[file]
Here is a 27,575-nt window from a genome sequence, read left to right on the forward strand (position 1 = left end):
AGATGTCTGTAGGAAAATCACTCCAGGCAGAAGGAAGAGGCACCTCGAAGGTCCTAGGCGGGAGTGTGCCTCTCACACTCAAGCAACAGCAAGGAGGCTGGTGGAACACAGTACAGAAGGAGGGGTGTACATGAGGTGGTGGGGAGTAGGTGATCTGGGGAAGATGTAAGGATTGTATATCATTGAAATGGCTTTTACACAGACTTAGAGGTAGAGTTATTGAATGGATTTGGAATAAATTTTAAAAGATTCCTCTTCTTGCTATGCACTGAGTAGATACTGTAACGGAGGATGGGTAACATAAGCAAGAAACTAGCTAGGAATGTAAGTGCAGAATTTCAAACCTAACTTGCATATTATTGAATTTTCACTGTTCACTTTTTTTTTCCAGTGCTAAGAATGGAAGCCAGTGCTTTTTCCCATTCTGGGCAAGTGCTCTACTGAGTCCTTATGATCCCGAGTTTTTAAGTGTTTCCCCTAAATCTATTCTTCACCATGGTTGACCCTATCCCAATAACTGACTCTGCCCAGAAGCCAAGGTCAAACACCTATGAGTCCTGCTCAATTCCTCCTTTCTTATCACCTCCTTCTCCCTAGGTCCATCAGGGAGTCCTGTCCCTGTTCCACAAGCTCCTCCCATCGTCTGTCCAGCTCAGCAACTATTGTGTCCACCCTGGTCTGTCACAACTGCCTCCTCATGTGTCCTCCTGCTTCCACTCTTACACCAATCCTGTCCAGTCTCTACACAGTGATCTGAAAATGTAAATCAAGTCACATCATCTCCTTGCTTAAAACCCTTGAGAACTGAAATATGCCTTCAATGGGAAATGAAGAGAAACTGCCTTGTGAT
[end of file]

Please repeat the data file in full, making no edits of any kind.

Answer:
Here is a 27,575-nt window from a genome sequence, read left to right on the forward strand (position 1 = left end):
AGATGTCTGTAGGAAAATCACTCCAGGCAGAAGGAAGAGGCACCTCGAAGGTCCTAGGCGGGAGTGTGCCTCTCACACTCAAGCAACAGCAAGGAGGCTGGTGGAACACAGTACAGAAGGAGGGGTGTACATGAGGTGGTGGGGAGTAGGTGATCTGGGGAAGATGTAAGGATTGTATATCATTGAAATGGCTTTTACACAGACTTAGAGGTAGAGTTATTGAATGGATTTGGAATAAATTTTAAAAGATTCCTCTTCTTGCTATGCACTGAGTAGATACTGTAACGGAGGATGGGTAACATAAGCAAGAAACTAGCTAGGAATGTAAGTGCAGAATTTCAAACCTAACTTGCATATTATTGAATTTTCACTGTTCACTTTTTTTTTCCAGTGCTAAGAATGGAAGCCAGTGCTTTTTCCCATTCTGGGCAAGTGCTCTACTGAGTCCTTATGATCCCGAGTTTTTAAGTGTTTCCCCTAAATCTATTCTTCACCATGGTTGACCCTATCCCAATAACTGACTCTGCCCAGAAGCCAAGGTCAAACACCTATGAGTCCTGCTCAATTCCTCCTTTCTTATCACCTCCTTCTCCCTAGGTCCATCAGGGAGTCCTGTCCCTGTTCCACAAGCTCCTCCCATCGTCTGTCCAGCTCAGCAACTATTGTGTCCACCCTGGTCTGTCACAACTGCCTCCTCATGTGTCCTCCTGCTTCCACTCTTACACCAATCCTGTCCAGTCTCTACACAGTGATCTGAAAATGTAAATCAAGTCACATCATCTCCTTGCTTAAAACCCTTGAGAACTGAAATATGCCTTCAATGGGAAATGAAGAGAAACTGCCTTGTGAT